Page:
North Korea fires TEN missiles with one landing near South Korean island


North Korea has test-launched at least 10 missiles including one fired towards a populated South Korean island, prompting Seoul to fire three in return in the latest dangerous escalation between the rival nations.

One of the North’s missiles crossed the Northern Limit Line – the unofficial maritime border between the Koreas – and landed around 100 miles from the island of Ulleung in what the South called an ‘unprecedented’ provocation.

Kim Jong-un also ordered his artillery to fire 100 rounds into a ‘buffer zone’ near the limit line, as Seoul responded by firing three air-to-surface missiles from fighter jets into waters near North Korea’s territory.

The tit-for-tat weapons launches came just hours after Pak Jong Chon, secretary of the ruling Workers’ Party, issued a veiled nuclear threat of behalf of Kim – saying the US and South Korea would ‘face a terrible case and pay the most horrible price in history’ if they attacked the North first.

Pyongyang is furious at joint war games being held by Washington and Seoul on the North’s borders which the regime views as a rehearsal for an invasion. The allies say such war games are necessary to counter threats from a spate of Northern missile tests, locking the trio into a spiral of escalation that shows no sign of abating.

A TV screen shows a file image of North Korea’s missile launch during a news program at the Seoul Railway Station in Seoul

North Korean leader Kim Jong-un speaks during a visit to the Central Officers School of the ruling Workers' Party in Pyongyang

North Korean leader Kim Jong-un speaks during a visit to the Central Officers School of the ruling Workers’ Party in Pyongyang

KF-16 fighters taxi at an air base in Gunsan, North Jeolla Province, South Korea

KF-16 fighters taxi at an air base in Gunsan, North Jeolla Province, South Korea

White House National Security Council spokesperson Adrienne Watson said: ‘We reject the notion that [the war games] serve as any sort of provocation. 

‘We have made clear that we have no hostile intent towards [North Korea] and call on them to engage in serious and sustained diplomacy.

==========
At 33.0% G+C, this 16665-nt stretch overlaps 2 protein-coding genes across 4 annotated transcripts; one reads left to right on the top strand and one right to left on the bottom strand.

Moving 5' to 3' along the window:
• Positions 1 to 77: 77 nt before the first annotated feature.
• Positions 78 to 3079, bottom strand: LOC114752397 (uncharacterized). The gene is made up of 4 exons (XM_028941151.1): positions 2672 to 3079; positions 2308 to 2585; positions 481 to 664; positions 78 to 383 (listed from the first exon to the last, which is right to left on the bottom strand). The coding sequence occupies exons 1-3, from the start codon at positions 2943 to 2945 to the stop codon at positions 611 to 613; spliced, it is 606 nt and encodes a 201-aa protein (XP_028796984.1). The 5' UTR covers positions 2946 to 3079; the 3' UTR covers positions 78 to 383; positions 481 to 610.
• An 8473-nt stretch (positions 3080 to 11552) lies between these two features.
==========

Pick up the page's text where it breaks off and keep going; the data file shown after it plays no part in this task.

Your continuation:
‘[North Korea] continues to not respond. At the same time, we will continue to work closely with our allies and partners to limit the North’s ability to advance its unlawful weapons programs and threaten regional stability.’

On Monday the US and South Korea began Vigilant Storm, one of their largest combined military air drills, with hundreds of warplanes from both sides staging mock attacks 24 hours a day.

North Korea has test-fired a record number of missiles this year, and has said that a recent flurry of launches were in response to the allied drills. 

Animosities on the Korean Peninsula have been running high in recent months, with North Korea testing a string of nuclear-capable missiles and adopting a law authorising the pre-emptive use of its nuclear weapons in a broad range of situations.

Experts still doubt North Korea could use nuclear weapons first in the face of more superior US and South Korean forces.

North Korea has argued its recent weapons tests were meant to issue a warning to Washington and Seoul over their series of joint military drills that it views as an invasion rehearsal, including this week’s exercises involving about 240 warplanes.

F-35B stealth fighter run by the US Marine Fighter Attack Squadron 242 landing at an air base in Gunsan, North Jeolla Province, South Korea

F-35B stealth fighter run by the US Marine Fighter Attack Squadron 242 landing at an air base in Gunsan, North Jeolla Province, South Korea

Pak Jong Chon, a secretary of the ruling Workers’ Party who is considered a close confidant of leader Kim Jong Un, called the so-called ‘Vigilant Storm’ air force drills ‘aggressive and provocative.’

Mr Pak also accused the Pentagon of formulating a North Korean regime collapse as a major policy objective in an apparent reference to the Pentagon’s recently released National Defence Strategy report. The report stated any nuclear attack by North Korea against the United States or its allies and partners ‘will result in the end of that regime’.

He slammed South Korean military leaders over what he called ‘rubbish’ comments that threatened to destroy North Korea if it uses nuclear weapons. South Korea’s military has warned North Korea that using its nuclear weapons would put it on a ‘path of self-destruction’.

‘If the US and South Korea attempt to use armed forces against (North Korea) without any fear, the special means of the (North’s) armed forces will carry out their strategic mission without delay,’ Mr Pak said, in an apparent reference to his country’s nuclear weapons.

‘The US and South Korea will have to face a terrible case and pay the most horrible price in history,’ he said.

US and South Korean officials have steadfastly said their drills are defensive in nature and that they have no intentions of attacking North Korea.

Mr Pak’s statement is the North’s second warning to the United States and South Korea this week. On Monday, the North’s Foreign Ministry warned of ‘more powerful follow-up measures’ in response to its rivals’ air force drills.

South Korean officials have said North Korea could up the ante in coming weeks by detonating its first nuclear test device since September 2017, which could possibly take the country a step closer to its goals of building a full-fledged nuclear arsenal capable of threatening regional US allies and the American mainland.

Some experts say North Korea would eventually want to use its expanded nuclear arsenal as a leverage in future negotiations with the United States to win sanctions relief and other concessions.

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